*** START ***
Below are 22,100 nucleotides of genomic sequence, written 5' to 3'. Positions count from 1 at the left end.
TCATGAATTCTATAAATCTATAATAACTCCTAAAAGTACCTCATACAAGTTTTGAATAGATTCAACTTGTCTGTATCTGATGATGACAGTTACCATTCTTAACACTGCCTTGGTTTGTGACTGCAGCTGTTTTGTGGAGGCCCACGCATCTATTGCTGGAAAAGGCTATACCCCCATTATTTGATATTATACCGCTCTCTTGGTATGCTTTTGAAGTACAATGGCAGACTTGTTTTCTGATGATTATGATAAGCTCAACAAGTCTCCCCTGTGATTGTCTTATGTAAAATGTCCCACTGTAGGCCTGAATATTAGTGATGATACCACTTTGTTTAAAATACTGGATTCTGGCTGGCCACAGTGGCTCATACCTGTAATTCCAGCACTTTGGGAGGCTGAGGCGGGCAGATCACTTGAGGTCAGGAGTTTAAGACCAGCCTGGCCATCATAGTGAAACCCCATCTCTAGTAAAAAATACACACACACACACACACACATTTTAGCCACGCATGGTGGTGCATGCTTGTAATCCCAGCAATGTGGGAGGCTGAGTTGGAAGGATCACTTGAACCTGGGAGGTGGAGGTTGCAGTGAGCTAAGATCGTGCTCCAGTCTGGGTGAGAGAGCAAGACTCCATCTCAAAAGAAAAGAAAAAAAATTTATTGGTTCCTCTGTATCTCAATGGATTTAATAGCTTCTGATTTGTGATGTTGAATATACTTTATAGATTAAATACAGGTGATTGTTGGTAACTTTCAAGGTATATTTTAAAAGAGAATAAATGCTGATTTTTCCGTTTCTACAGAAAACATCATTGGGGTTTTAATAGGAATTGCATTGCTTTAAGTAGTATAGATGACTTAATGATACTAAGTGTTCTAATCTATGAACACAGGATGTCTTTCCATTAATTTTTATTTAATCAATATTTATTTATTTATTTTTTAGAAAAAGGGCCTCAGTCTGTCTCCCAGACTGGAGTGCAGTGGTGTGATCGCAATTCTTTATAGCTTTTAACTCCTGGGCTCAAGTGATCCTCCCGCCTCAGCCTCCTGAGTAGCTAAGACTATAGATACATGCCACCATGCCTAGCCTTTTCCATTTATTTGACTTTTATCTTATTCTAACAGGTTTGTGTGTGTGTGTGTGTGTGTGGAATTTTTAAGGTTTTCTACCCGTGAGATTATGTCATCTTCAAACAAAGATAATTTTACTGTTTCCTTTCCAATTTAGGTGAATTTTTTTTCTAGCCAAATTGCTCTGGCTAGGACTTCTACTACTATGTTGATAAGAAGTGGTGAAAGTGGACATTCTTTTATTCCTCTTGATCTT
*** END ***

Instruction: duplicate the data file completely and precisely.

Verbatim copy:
Below are 22,100 nucleotides of genomic sequence, written 5' to 3'. Positions count from 1 at the left end.
TCATGAATTCTATAAATCTATAATAACTCCTAAAAGTACCTCATACAAGTTTTGAATAGATTCAACTTGTCTGTATCTGATGATGACAGTTACCATTCTTAACACTGCCTTGGTTTGTGACTGCAGCTGTTTTGTGGAGGCCCACGCATCTATTGCTGGAAAAGGCTATACCCCCATTATTTGATATTATACCGCTCTCTTGGTATGCTTTTGAAGTACAATGGCAGACTTGTTTTCTGATGATTATGATAAGCTCAACAAGTCTCCCCTGTGATTGTCTTATGTAAAATGTCCCACTGTAGGCCTGAATATTAGTGATGATACCACTTTGTTTAAAATACTGGATTCTGGCTGGCCACAGTGGCTCATACCTGTAATTCCAGCACTTTGGGAGGCTGAGGCGGGCAGATCACTTGAGGTCAGGAGTTTAAGACCAGCCTGGCCATCATAGTGAAACCCCATCTCTAGTAAAAAATACACACACACACACACACACATTTTAGCCACGCATGGTGGTGCATGCTTGTAATCCCAGCAATGTGGGAGGCTGAGTTGGAAGGATCACTTGAACCTGGGAGGTGGAGGTTGCAGTGAGCTAAGATCGTGCTCCAGTCTGGGTGAGAGAGCAAGACTCCATCTCAAAAGAAAAGAAAAAAAATTTATTGGTTCCTCTGTATCTCAATGGATTTAATAGCTTCTGATTTGTGATGTTGAATATACTTTATAGATTAAATACAGGTGATTGTTGGTAACTTTCAAGGTATATTTTAAAAGAGAATAAATGCTGATTTTTCCGTTTCTACAGAAAACATCATTGGGGTTTTAATAGGAATTGCATTGCTTTAAGTAGTATAGATGACTTAATGATACTAAGTGTTCTAATCTATGAACACAGGATGTCTTTCCATTAATTTTTATTTAATCAATATTTATTTATTTATTTTTTAGAAAAAGGGCCTCAGTCTGTCTCCCAGACTGGAGTGCAGTGGTGTGATCGCAATTCTTTATAGCTTTTAACTCCTGGGCTCAAGTGATCCTCCCGCCTCAGCCTCCTGAGTAGCTAAGACTATAGATACATGCCACCATGCCTAGCCTTTTCCATTTATTTGACTTTTATCTTATTCTAACAGGTTTGTGTGTGTGTGTGTGTGTGTGGAATTTTTAAGGTTTTCTACCCGTGAGATTATGTCATCTTCAAACAAAGATAATTTTACTGTTTCCTTTCCAATTTAGGTGAATTTTTTTTCTAGCCAAATTGCTCTGGCTAGGACTTCTACTACTATGTTGATAAGAAGTGGTGAAAGTGGACATTCTTTTATTCCTCTTGATCTT